I learn far more about what my child is doing in school from him with the "Did-ya-know" system.  There are even days where he can't wait for me to say "Lay some did-ya-knows on me"!  

It took us a week or so to get in the habit of doing this daily and a little while longer for the kids to really get into the spirit of doing it.  But several years later, and it has become a great way to initiate a conversation with my son and really allows us to spend some time just talking about his day.  

I love how excited he gets when he is discussing something like a Science experiment they're doing.

And some days, I get things like "Did you know that (insert friend's name here) farted during Math?"

Oh, the joys of boys!

Anyway, try it, ask your kids to give you a couple of "did-ya-knows" about their never know what you may learn!

Saturday, November 21, 2015

Fried biscuits and apple butter

This morning in Indiana, we have our first snow flakes falling of the season.  November 21st and we're just now seeing snow, not anything accumulating but a few flakes here and there.  We're lucky we've gotten this far into the season without seeing more!

In our home, there are only a couple of things that truly say breakfast comfort food, biscuits and gravy and fried biscuits and apple butter.  We find there are a lot of people who haven't had the wonderful luck to experience fried biscuits and apple butter.  If you are one of these people, you should correct that situation, immediately!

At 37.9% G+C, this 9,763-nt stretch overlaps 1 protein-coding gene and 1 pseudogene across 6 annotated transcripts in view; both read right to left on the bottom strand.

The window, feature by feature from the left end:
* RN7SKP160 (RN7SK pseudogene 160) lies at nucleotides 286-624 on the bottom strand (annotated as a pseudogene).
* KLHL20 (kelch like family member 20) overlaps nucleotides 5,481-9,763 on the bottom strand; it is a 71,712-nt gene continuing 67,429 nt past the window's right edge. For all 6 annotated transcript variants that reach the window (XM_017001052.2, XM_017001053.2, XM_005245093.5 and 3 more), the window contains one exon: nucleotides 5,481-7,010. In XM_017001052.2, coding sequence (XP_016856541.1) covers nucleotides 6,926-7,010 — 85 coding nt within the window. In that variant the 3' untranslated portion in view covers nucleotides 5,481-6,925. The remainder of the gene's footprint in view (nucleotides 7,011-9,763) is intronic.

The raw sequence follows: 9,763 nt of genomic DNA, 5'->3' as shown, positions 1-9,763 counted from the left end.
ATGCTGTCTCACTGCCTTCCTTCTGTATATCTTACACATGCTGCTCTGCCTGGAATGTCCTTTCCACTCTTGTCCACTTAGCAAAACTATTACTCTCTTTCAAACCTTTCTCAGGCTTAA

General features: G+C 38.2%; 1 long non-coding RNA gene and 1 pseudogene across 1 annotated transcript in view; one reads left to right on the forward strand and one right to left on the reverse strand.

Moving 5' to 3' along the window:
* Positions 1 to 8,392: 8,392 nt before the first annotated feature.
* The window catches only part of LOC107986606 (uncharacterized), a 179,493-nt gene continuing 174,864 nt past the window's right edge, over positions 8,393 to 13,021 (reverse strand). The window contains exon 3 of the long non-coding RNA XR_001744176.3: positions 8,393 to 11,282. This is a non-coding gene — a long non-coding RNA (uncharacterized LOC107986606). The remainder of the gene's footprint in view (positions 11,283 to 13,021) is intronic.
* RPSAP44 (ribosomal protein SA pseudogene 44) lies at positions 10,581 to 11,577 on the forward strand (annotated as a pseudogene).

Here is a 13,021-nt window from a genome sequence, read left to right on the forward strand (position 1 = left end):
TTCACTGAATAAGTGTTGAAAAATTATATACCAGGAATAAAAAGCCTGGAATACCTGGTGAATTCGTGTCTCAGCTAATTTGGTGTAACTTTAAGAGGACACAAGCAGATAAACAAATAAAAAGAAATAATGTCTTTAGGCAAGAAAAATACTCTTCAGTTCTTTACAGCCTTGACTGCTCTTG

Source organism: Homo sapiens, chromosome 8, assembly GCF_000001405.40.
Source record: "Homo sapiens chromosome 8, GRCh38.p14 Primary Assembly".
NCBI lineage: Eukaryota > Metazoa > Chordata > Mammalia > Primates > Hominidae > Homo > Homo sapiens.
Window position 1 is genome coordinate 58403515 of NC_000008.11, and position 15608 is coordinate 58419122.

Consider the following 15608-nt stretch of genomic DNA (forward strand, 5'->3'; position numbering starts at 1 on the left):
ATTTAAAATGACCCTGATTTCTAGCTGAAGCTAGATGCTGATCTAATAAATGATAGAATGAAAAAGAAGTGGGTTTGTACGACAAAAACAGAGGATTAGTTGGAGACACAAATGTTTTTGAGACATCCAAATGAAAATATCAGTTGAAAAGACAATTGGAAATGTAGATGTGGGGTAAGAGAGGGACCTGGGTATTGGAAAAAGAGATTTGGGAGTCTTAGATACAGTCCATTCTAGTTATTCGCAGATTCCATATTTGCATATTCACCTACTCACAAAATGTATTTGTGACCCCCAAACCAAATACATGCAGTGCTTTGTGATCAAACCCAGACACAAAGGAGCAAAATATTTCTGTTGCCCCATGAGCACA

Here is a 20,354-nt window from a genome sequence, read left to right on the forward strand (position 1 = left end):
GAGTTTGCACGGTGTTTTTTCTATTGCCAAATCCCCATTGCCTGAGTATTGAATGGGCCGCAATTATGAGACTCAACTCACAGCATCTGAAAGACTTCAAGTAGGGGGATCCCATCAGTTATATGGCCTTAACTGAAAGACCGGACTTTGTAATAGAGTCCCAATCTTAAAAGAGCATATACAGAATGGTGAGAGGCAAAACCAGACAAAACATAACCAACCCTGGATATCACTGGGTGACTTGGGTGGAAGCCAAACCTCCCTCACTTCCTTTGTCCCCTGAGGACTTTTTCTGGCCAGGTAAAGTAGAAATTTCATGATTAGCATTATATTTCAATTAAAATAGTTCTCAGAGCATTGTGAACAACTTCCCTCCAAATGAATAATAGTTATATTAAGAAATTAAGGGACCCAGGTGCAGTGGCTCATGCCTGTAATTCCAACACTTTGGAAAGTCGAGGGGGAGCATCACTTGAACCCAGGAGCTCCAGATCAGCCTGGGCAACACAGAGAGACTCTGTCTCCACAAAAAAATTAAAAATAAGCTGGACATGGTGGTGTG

The best thing about this, besides the warm & fuzzy childhood memories, is that it is quick and easy and the kids absolutely love it!

Usually, I make homemade biscuits for everything except fried biscuits and monkey bread.  They both seem to have a better end result if you use the canned biscuits.  And usually, the cheaper the can of biscuits, the better.  

I generally get whatever is cheapest, I had a coupon so I started with these biscuits today.

That is apple butter that I make, you certainly can use store-bought apple butter but, honestly, if you can get your hands on homemade apple butter (even if it's not Gram's Jams), please do so!  You'll thank me.

Other than oil, that IS the ingredient list.  Biscuits, Apple Butter and Oil.  You don't even have to measure.  You do have to cut the biscuits into little pieces.  Well, you don't have to, but there is more crispy surface to the biscuits if you do.

You can use a deep fryer and I do if I have mine out but a skillet will do the same job.  As always, I highly endorse cast iron, but any skillet will do.  Place about 1/2"-3/4" oil in the pan.  Be careful doing this, if you have a shallower skillet, go with the smaller amount of oil.